Gypsy Rose Blanchard released early from US prison

Gypsy Blanchard with her mother Dee Dee Blanchard
Image caption,Gypsy Rose Blanchard with her mother Dee Dee Blanchard

By Mike Wendling

BBC News

A woman who conspired to kill her abusive mother in a case that gripped the US has been released early from prison.

Gypsy Rose Blanchard, 32, pleaded guilty to the second-degree murder of Dee Dee Blanchard in Missouri in 2015.

She plotted with her boyfriend, Nicholas Godejohn, to kill her mother following years of abuse.

He stabbed Dee Dee Blanchard to death with a knife her daughter gave him and the pair fled the scene.

They were then arrested hundreds of miles away in Wisconsin where Godejohn lived. He is serving a life sentence without parole.

The case sparked intense media interest and spawned a number of documentary series and TV shows.

Gypsy Rose Blanchard walked out of Chillicothe Correctional Center in Missouri at 03:30 local time (09:30 GMT) on Thursday having served seven years of a 10-year sentence.

While in prison, she gave a number of interviews detailing her mother’s abusive behaviour and a memoir she wrote while behind bars is due to be published in January.

In a recent interview with People Magazine she said: “Nobody will ever hear me say I’m glad she’s dead or I’m proud of what I did. I regret it every single day.”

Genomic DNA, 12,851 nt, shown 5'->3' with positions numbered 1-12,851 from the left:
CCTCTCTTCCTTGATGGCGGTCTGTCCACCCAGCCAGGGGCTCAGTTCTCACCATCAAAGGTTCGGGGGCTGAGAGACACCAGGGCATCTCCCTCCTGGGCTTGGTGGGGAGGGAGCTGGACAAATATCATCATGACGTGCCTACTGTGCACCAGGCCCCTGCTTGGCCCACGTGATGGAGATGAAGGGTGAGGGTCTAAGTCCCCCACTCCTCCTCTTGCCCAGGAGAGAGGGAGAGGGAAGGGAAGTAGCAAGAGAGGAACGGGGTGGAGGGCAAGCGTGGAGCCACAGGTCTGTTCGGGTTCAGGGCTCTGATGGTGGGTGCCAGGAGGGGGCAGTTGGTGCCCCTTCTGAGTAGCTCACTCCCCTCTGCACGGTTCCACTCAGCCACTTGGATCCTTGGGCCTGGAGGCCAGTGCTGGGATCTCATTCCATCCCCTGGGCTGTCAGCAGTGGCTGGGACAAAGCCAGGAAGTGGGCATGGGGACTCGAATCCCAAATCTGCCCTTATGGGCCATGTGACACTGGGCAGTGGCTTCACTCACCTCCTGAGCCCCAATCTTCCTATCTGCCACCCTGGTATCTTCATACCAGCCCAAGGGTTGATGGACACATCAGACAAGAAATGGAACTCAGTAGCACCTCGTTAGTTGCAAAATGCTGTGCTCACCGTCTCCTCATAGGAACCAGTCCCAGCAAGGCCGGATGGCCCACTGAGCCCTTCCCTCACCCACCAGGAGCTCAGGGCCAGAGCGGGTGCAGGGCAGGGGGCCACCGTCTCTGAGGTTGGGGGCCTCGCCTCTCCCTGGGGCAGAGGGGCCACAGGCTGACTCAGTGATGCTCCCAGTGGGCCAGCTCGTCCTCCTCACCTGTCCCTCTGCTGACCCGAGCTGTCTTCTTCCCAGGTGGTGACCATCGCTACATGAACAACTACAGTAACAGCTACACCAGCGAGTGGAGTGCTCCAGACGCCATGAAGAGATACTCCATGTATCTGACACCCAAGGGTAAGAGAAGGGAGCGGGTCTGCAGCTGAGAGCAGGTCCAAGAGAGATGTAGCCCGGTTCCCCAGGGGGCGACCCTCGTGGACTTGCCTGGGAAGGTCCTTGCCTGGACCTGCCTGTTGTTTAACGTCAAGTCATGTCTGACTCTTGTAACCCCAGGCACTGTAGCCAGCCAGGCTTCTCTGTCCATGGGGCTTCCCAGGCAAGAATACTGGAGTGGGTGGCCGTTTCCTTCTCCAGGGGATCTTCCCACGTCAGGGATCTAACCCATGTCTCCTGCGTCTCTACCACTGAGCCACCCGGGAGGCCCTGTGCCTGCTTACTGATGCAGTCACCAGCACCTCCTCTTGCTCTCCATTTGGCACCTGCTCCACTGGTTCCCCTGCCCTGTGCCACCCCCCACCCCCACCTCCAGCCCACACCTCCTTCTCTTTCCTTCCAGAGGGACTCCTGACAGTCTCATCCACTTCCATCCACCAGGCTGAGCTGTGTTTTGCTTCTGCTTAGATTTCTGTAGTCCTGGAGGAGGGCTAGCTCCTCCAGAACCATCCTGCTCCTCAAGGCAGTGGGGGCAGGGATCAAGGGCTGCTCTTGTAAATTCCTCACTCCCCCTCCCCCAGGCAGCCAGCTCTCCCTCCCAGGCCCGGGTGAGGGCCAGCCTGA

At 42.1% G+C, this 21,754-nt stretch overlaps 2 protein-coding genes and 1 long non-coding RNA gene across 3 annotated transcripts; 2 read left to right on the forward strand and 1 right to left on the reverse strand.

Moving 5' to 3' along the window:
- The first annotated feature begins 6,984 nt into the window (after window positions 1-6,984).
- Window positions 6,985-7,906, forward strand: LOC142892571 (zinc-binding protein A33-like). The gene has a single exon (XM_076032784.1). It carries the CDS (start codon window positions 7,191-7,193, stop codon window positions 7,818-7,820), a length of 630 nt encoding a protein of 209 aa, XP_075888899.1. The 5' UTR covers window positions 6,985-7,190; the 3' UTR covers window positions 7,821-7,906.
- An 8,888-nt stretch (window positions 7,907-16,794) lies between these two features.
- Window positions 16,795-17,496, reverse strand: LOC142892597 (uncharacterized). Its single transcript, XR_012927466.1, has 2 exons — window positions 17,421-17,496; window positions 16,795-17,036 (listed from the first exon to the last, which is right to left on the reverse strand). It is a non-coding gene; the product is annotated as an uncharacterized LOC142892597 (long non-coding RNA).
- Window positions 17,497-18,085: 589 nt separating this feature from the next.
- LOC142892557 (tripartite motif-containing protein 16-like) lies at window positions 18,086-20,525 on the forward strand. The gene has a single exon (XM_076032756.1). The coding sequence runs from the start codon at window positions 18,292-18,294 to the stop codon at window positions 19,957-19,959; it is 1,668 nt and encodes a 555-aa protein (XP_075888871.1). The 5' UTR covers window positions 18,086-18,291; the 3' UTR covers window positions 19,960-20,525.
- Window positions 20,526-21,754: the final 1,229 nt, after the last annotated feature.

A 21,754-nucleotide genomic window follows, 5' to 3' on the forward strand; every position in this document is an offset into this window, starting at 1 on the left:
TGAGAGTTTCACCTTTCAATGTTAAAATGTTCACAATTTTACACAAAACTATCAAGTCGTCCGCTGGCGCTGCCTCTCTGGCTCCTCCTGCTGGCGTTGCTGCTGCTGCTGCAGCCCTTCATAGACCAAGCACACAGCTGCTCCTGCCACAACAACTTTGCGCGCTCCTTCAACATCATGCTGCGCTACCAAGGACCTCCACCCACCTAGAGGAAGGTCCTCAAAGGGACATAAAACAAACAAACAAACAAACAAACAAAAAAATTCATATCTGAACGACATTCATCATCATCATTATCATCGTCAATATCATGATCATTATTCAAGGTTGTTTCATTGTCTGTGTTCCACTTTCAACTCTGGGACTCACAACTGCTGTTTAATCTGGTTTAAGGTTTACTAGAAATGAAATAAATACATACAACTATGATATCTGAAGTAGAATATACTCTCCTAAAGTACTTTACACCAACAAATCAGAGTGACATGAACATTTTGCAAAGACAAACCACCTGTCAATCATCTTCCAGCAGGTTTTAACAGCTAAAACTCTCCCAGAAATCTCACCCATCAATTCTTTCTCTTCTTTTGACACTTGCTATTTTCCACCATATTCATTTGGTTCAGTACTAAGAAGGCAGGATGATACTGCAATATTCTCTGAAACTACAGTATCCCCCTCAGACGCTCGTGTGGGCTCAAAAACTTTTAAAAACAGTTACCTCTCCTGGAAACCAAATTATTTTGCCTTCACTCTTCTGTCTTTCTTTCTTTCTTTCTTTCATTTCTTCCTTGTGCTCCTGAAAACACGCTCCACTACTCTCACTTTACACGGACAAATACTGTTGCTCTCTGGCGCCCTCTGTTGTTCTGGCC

Dee Dee Blanchard allegedly abused her daughter for years by convincing her that she was disabled and required medical support.

She told people that Blanchard had multiple conditions including epilepsy, vision impairments and muscular dystrophy.

She received support from charities and sought treatment from dozens of doctors, often portraying her daughter as younger than she actually was and subjecting her to unneeded medical treatments.

Blanchard used a wheelchair, feeding tube and an oxygen tank even though she could walk and had no health issues.

She later said her mother kept her weak and isolated. Blanchard soon became more interested in the outside world, making a dating profile and meeting Godejohn.

“I wanted to be free of her hold on me,” she said during Godejohn’s trial. “I talked him into it.”

She reached a plea deal with prosecutors due to the abuse she had suffered, which meant a 10-year sentence in exchange for pleading guilty.

“Things are not always as they appear,” Sheriff Jim Arnott said in 2015 as he described the case. “This is a tragic event surrounded by mystery and public deception.”

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